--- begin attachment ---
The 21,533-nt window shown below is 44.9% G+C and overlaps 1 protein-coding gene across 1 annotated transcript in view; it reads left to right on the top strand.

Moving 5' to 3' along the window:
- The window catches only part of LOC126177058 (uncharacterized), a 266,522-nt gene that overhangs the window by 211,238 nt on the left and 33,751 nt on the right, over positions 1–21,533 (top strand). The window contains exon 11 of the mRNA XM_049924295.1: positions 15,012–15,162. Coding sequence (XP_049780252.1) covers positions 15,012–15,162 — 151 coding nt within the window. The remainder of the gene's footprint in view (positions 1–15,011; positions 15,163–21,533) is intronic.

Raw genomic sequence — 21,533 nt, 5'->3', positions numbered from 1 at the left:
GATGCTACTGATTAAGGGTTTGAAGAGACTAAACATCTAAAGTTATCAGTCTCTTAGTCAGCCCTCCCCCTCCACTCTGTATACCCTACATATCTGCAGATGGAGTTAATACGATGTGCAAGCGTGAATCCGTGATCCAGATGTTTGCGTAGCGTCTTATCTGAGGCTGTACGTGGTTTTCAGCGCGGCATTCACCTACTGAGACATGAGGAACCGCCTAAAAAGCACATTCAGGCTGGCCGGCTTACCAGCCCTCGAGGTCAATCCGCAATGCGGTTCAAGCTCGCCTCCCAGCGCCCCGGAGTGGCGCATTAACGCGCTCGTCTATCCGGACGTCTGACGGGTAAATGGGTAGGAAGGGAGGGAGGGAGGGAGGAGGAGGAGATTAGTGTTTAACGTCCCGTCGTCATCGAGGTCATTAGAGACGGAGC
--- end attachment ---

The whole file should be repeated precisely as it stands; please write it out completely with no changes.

The 21,533-nt window shown below is 44.9% G+C and overlaps 1 protein-coding gene across 1 annotated transcript in view; it reads left to right on the top strand.

Moving 5' to 3' along the window:
- The window catches only part of LOC126177058 (uncharacterized), a 266,522-nt gene that overhangs the window by 211,238 nt on the left and 33,751 nt on the right, over positions 1–21,533 (top strand). The window contains exon 11 of the mRNA XM_049924295.1: positions 15,012–15,162. Coding sequence (XP_049780252.1) covers positions 15,012–15,162 — 151 coding nt within the window. The remainder of the gene's footprint in view (positions 1–15,011; positions 15,163–21,533) is intronic.

Raw genomic sequence — 21,533 nt, 5'->3', positions numbered from 1 at the left:
GATGCTACTGATTAAGGGTTTGAAGAGACTAAACATCTAAAGTTATCAGTCTCTTAGTCAGCCCTCCCCCTCCACTCTGTATACCCTACATATCTGCAGATGGAGTTAATACGATGTGCAAGCGTGAATCCGTGATCCAGATGTTTGCGTAGCGTCTTATCTGAGGCTGTACGTGGTTTTCAGCGCGGCATTCACCTACTGAGACATGAGGAACCGCCTAAAAAGCACATTCAGGCTGGCCGGCTTACCAGCCCTCGAGGTCAATCCGCAATGCGGTTCAAGCTCGCCTCCCAGCGCCCCGGAGTGGCGCATTAACGCGCTCGTCTATCCGGACGTCTGACGGGTAAATGGGTAGGAAGGGAGGGAGGGAGGGAGGAGGAGGAGATTAGTGTTTAACGTCCCGTCGTCATCGAGGTCATTAGAGACGGAGC